Ars Technica Live Brings Tech Talks to Eli’s
On the third Wednesday of each month, Eli’s Mile High Club in Oakland opens its doors to a no-cost, free-wheeling program of in-depth conversations with some of the Bay Area’s most creative minds, sponsored by the technology site Ars Technica.
Photo by Pat Mazzera
Come for the tater tots and the punk rock ambience. Stay for the science, technology, and culture. Or vice versa. On the third Wednesday of each month, Eli’s Mile High Club in Oakland opens its doors to a no-cost, free-wheeling program of in-depth conversations with some of the Bay Area’s most creative minds, sponsored by the technology site Ars Technica.
Originally hosted at Longitude, the late, lamented tiki bar, the Ars Technica Live recording session and podcast was inaugurated in April 2016. Ars Technica culture editor Annalee Newitz usually co-hosts the event with one of her colleagues. Guests have ranged from environmental scientist Lynn Ingram to Test.com founder
Norman Chan to anthropologist Krish Seetah, who studies the history of butchery (and was heckled by PETA members).
“One of the things we try to do when we [schedule] guests is hit various areas of nerdom,” Newitz said in an interview. “One month we’ll have someone who’s involved in legal policy. The next we’ll have someone who’s involved in defense tech.”
Audience size can vary, depending on the guest and topic.
Newitz said a “ton” of people arrived to hear hacker, journalist, and security researcher Morgan Marquis-Boire.
“We had just had this election,” Newitz said, “and they were worried about safety and security online—safety from the government, basically.”
Founder of the influential science fiction and science site io9.com and author of Scatter, Adapt and Remember: How Humans Will Survive a Mass Extinction, Newitz has a Ph.D. in English and American Studies from UC Berkeley and was an Electronic Frontier Foundation policy analyst. Recipient of a Knight Science Journalism Fellowship, she was at one time culture editor for the San Francisco Bay Guardian.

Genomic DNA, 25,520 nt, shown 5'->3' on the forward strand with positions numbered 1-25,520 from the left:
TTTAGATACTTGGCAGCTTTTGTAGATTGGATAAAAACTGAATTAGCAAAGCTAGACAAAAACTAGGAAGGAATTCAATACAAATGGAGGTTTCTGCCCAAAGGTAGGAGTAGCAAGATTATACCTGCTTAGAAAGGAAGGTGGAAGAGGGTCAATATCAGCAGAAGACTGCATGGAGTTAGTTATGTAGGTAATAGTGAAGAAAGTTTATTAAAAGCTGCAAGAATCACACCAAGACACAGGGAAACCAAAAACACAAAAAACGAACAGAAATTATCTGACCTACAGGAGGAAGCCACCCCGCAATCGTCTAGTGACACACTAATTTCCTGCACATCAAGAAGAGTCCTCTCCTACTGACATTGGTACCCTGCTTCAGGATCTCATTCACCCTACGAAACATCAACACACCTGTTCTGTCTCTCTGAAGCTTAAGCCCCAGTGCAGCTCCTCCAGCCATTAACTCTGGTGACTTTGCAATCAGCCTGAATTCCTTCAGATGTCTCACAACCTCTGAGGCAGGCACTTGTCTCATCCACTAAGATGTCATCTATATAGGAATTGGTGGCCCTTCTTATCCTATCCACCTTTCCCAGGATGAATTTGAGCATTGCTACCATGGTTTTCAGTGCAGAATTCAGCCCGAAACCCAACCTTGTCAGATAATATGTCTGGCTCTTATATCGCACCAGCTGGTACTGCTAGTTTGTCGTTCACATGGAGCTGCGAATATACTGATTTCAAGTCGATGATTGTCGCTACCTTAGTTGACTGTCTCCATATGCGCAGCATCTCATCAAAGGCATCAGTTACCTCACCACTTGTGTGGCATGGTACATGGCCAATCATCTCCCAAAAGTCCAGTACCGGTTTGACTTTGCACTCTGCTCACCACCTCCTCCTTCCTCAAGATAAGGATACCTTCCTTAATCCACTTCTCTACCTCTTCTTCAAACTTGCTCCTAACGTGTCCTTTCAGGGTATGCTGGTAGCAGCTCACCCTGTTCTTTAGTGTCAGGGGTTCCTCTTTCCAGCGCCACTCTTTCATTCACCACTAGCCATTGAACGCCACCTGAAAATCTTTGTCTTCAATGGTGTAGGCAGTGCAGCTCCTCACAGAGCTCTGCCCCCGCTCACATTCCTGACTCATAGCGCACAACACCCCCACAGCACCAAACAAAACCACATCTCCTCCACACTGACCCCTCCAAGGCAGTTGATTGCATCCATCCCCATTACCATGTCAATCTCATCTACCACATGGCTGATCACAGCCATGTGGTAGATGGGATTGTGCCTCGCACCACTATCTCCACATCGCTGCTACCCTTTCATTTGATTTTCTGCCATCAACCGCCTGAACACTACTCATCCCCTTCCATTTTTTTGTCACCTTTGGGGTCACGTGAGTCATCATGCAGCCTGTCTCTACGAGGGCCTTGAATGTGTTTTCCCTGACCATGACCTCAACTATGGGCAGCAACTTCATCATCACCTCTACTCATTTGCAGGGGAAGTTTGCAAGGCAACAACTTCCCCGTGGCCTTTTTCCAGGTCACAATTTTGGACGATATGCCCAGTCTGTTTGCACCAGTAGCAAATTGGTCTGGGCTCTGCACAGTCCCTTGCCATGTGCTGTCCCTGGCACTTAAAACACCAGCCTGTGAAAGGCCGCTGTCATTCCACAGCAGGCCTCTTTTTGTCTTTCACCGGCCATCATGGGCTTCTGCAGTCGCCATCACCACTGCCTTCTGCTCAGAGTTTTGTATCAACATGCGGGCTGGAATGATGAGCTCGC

Working for the Bay Guardian, Newitz said, “set me on a course of never having a job in a normal place.”
She has spent her career thinking about, writing about, and using computer networks. Her experience informs her acclaimed new novel, Autonomous.
“It’s basically a coming-of-age story about a robot who is just trying to figure out his place in the world and why he’s doing what he’s doing.”
Don’t think, though, that it’s anything like a novelization of Pixar’s WALL•E. Paladin, one of the book’s robotic main characters, is heavily weaponized and intends to kill a likable pharmaceutical pirate who has made a deadly mistake with her products. Set in 2144, the book grapples with issues around health care, patent law, artificial intelligence, and the concept of ownership.
“I wanted the book set far enough in the future that it would be believable that there would be things like artificially intelligent robots,” Newitz said. “I wanted the geopolitics of the world to be significantly different from our own but still recognizable.”
Newitz said she and Paladin think a lot alike. “Like a lot of nerds, I tend to be superanalytical about everything, including emotional situations or sex. Anything I’m supposed to be not thinking about, I usually spend way too much time thinking about. So it was easy for me to imagine a character who analyzes everything.”
Newitz said she spent much time outlining the plot and researching the science for her novel: “I’m a giant planning nerd.”
Yet she’s also capable of snap decisions. Within minutes of walking through the door, Newitz knew Eli’s was the right Ars Technica Live venue. “I went into the restroom and was like, ‘All this graffiti makes me feel at home.’”
Although Newitz resides in San Francisco, she’s glad Ars Technica Live calls Oakland home. “Oakland often gets overshadowed by San Francisco, which it shouldn’t,” she said. “It has its own identity, it’s own relationship to California history, its own industries. Now is a great time to be celebrating that.”